In this post, the first in an occasional series about the people involved in the acquisition process, I want to feature the property manager. At the historic houses and estates of the National Trust the property manager more or less takes on the role that the owner would have had in the past – although, for better or for worse, he or she has to do without the deference and the priviledged lifestyle.
The content of the job varies enormously from property to property. A manager might run a group of small properties, or a large single property that includes an agricultural estate and perhaps even a village. At some properties the focus is on the architecture of the main house and its contents, while at others the garden or park might be the most important element. Different properties attract different types of visitors.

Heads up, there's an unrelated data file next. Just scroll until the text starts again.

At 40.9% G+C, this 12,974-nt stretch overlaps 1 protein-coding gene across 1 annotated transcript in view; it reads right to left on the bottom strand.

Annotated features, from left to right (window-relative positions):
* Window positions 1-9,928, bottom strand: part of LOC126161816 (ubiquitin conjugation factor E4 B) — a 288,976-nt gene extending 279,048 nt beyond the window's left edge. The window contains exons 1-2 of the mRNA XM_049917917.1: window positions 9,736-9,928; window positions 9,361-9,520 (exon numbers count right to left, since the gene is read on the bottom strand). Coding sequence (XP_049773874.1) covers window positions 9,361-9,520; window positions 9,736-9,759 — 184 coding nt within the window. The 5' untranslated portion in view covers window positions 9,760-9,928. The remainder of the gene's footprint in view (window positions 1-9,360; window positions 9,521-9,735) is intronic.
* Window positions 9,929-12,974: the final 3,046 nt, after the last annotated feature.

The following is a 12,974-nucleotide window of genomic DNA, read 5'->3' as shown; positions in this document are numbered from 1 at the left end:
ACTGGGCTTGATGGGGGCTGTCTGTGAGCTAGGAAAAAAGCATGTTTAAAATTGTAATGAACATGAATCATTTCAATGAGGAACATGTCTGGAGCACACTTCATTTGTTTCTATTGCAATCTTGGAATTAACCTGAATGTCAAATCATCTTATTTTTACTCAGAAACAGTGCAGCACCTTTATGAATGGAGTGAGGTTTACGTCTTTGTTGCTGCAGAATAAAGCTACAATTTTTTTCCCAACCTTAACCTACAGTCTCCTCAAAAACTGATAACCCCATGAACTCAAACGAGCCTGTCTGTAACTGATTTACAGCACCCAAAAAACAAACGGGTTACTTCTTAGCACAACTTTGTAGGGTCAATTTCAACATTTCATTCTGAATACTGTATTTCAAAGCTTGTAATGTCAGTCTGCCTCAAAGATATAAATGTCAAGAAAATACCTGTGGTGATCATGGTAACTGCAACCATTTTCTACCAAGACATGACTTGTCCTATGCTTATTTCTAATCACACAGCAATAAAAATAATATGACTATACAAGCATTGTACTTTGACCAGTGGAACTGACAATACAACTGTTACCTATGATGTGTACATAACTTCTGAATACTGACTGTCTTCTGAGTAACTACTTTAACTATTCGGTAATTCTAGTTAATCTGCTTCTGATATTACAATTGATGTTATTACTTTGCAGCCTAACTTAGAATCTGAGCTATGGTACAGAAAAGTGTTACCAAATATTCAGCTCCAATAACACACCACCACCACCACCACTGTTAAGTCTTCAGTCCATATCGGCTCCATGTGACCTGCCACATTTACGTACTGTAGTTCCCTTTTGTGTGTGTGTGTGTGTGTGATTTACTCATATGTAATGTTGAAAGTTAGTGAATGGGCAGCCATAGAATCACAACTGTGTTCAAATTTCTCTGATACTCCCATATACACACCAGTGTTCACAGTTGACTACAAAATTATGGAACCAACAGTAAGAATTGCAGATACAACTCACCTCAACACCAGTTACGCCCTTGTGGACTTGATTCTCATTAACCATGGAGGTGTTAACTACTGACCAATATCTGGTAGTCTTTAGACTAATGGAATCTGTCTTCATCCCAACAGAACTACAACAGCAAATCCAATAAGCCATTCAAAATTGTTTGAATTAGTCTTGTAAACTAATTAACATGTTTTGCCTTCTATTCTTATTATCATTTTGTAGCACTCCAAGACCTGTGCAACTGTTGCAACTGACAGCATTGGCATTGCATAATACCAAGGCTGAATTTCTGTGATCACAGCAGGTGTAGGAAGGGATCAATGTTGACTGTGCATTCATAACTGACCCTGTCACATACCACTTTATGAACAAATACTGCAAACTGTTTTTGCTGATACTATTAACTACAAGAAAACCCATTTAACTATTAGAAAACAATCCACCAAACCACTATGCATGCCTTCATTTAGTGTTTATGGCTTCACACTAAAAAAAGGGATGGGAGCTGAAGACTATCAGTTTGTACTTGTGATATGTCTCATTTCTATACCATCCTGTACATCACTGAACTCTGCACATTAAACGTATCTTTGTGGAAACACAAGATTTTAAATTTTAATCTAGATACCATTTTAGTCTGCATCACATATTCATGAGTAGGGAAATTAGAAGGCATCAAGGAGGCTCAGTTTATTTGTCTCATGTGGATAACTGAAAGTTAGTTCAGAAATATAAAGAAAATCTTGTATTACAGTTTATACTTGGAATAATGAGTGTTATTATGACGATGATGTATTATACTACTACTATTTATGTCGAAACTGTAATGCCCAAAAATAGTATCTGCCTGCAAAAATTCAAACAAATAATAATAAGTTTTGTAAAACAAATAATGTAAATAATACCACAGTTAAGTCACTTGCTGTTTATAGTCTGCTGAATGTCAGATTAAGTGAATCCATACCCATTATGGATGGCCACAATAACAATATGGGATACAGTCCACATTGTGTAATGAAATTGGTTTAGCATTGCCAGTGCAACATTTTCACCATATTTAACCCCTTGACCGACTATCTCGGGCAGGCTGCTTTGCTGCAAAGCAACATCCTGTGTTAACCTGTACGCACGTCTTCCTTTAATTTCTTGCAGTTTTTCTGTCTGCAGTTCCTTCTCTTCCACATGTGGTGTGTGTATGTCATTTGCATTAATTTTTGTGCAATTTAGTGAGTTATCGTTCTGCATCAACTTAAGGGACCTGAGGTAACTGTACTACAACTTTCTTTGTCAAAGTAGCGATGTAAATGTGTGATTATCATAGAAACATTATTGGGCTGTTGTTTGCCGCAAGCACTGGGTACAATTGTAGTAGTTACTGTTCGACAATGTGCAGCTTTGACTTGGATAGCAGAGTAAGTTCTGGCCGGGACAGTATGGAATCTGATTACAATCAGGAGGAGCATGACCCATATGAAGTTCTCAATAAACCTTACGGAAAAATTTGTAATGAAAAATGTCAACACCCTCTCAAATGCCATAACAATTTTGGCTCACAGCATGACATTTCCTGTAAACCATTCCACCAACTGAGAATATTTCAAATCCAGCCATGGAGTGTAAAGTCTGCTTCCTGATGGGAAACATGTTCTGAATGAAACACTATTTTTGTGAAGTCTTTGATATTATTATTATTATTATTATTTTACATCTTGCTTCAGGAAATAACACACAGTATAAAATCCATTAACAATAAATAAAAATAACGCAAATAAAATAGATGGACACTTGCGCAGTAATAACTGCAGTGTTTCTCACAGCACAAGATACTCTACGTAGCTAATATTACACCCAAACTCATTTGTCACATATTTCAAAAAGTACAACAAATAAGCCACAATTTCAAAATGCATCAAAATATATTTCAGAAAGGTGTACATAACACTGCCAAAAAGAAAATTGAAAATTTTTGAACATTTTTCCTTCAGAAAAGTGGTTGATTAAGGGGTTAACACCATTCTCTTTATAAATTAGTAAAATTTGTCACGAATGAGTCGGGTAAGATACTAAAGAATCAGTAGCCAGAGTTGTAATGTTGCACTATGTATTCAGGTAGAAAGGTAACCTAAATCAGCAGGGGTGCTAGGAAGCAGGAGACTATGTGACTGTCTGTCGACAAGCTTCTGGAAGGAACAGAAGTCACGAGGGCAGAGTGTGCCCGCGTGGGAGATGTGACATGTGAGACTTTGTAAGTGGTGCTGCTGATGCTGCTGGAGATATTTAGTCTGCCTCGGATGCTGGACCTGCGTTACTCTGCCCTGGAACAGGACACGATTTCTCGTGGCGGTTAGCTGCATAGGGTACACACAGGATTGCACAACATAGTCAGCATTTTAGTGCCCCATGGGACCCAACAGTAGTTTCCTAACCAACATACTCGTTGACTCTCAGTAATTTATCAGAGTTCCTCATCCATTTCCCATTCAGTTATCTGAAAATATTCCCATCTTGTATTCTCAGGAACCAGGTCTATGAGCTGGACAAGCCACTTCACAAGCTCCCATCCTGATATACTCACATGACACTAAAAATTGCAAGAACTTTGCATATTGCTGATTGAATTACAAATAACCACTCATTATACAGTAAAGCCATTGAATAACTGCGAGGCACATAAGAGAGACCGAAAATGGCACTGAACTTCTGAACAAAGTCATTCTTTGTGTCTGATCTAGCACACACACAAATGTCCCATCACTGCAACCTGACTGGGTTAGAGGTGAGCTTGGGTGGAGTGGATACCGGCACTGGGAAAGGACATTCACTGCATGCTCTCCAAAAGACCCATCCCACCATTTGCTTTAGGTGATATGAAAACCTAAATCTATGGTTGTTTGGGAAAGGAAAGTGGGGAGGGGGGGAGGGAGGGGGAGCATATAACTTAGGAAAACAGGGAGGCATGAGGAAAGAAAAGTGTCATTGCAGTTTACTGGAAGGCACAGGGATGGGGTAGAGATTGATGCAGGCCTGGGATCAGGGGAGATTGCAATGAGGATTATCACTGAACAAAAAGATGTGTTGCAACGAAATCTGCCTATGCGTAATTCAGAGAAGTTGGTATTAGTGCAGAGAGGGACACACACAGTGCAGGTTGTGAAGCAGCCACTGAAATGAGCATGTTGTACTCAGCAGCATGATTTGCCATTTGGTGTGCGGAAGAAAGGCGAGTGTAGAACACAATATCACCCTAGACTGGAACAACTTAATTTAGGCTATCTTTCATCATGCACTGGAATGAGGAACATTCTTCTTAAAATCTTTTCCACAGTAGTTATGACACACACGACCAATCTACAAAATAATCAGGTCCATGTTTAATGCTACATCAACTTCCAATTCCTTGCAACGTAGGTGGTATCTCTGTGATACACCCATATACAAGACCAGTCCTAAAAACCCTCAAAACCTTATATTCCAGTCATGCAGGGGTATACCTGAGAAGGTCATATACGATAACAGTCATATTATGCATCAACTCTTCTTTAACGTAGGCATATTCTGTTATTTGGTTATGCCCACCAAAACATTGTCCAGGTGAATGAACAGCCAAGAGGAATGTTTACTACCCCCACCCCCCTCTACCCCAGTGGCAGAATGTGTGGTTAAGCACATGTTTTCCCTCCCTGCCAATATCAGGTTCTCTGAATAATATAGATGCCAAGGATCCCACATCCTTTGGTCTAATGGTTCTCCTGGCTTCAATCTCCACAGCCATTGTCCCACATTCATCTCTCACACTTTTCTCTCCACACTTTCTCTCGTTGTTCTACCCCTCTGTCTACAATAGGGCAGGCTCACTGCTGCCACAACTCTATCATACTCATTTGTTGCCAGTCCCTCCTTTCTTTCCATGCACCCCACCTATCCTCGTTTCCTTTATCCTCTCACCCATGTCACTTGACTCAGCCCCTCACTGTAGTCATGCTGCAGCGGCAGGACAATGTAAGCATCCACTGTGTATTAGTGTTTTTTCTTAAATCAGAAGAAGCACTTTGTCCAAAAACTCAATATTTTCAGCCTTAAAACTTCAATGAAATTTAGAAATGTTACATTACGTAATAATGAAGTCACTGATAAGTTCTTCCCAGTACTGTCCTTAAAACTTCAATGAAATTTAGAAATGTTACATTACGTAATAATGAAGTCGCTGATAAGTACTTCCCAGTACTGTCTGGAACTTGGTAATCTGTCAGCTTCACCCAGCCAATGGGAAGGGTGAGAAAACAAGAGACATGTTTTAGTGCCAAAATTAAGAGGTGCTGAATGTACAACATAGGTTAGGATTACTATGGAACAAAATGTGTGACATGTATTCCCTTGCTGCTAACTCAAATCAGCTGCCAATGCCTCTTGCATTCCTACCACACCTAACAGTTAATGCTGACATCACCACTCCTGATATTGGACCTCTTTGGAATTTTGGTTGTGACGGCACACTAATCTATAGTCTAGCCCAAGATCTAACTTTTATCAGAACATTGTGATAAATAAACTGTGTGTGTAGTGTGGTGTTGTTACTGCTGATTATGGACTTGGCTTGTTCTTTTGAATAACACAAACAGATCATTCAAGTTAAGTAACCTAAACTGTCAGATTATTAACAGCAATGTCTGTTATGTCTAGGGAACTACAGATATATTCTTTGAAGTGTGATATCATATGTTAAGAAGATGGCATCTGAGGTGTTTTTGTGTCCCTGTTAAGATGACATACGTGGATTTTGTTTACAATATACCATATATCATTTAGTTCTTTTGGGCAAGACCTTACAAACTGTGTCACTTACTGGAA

But in all cases the property manager has overall responsibility for the running of the place: from car parks, ticket sales and building maintenance to tea rooms, volunteers and concerts. Because of their key role, people like Michael Smith at Croome Court and Sian Harrington at Osterley Park are always involved in the discussion about a potential acquisition.
Each acquisition is decided on its merits. The criteria to be considered include the intrinsic importance of the object, its relevance to the house and estate, whether it can be suitably and safely displayed, what its condition is and whether funds can be found to meet the costs involved.